So I finished watching the movie, and it turns out I was right. And that doesn't speak very highly of the story. Another problem is the illusions themselves. They are neat to look at, yes, but since they are almost entirely rendered in CGI there is no sense of stage magic - it seems a little too George Lucas-like for the mood of the movie.
On the plus side, the acting is fantastic. Norton is one of the best in the business, as is his co-star, Paul Giamatti. The scenes these two men have together (Giamatti as a policeman intrigued by Eisenheim, and forced to investigate him) are the best moments of the film.
"The Illusionist" is not a bad movie at all; it is well shot, visually appealing and well acted (even Biel is better than usual). But it isn't a memorable one. It is a lot softer and more romantic at heart than "The Prestige" and therefore has more widespread, mainstream appeal. But it's not nearly as engrossing.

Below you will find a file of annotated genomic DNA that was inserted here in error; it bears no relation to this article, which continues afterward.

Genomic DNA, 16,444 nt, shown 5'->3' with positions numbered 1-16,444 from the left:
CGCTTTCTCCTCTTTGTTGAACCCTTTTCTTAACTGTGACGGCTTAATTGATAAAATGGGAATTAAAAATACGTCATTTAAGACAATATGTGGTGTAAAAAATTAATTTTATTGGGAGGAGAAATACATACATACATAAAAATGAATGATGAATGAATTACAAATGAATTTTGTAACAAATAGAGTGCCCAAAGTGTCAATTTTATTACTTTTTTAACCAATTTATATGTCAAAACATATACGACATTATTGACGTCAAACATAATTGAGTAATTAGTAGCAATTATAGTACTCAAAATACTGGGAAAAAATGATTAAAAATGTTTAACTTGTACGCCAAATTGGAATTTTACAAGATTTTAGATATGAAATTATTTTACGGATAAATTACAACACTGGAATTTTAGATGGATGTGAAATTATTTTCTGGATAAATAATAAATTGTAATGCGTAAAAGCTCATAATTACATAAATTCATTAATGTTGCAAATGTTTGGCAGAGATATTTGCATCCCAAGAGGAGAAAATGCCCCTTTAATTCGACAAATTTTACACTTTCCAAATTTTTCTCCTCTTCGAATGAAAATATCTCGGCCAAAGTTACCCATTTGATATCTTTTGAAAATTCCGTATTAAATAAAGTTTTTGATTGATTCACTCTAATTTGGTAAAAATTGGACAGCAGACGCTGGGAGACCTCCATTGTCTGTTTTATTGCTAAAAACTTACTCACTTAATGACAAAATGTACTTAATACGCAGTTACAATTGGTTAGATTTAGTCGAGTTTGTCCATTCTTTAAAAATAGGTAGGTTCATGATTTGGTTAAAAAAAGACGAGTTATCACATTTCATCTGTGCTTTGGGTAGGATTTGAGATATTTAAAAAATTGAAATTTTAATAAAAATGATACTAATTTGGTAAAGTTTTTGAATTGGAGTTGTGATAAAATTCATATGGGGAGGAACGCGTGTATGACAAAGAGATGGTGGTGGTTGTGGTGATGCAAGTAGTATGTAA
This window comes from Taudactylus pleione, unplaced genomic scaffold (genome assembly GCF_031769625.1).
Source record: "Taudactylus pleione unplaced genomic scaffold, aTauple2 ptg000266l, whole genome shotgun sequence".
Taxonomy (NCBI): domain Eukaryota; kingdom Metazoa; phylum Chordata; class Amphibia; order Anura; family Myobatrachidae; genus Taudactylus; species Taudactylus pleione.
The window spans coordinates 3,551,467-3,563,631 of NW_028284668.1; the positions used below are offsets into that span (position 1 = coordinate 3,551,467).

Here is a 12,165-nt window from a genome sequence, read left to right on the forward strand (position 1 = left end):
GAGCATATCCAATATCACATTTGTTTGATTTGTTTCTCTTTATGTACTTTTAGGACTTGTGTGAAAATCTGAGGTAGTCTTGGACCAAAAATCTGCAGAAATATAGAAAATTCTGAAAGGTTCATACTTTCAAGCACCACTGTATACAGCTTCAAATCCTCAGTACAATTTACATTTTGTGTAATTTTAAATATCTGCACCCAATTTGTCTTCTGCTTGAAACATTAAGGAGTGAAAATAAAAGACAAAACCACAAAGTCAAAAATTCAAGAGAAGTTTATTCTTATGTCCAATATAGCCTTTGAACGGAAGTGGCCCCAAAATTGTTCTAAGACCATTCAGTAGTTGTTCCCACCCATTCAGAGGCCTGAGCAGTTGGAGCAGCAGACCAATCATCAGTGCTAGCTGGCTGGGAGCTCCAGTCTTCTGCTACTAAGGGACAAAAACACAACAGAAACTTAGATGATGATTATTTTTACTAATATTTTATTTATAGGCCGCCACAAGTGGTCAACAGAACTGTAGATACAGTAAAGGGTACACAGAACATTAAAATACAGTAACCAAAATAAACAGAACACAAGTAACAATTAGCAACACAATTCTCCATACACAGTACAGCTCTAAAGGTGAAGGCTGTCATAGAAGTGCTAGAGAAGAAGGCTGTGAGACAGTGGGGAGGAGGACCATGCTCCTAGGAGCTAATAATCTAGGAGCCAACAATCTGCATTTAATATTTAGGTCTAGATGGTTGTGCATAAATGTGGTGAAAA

Both movies are set 100 years gone by, and for good reason. Today, stage magic is dominated by theater geeks like David Copperfield and animal lovers like Siegfried & Roy. There is a new breed of "street magicians" like Criss Angel and uber-weirdo David Blane.
But these films are set in a time when magic was a popular form of entertainment, and taken seriously by its practitioners. I'm not sure if this is true, or something invented by the screenwriters so that Angier, Borden, and Eisenheim didn't have to engage in such drama at children's birthday parties. Although now that I think about it, that doesn't sound like a bad idea for a sequel - "The Illusionist Part 2: Sophie's Sweet Sixteen."
Saw a movie critic in half at Rewindcolumn@hotmail.com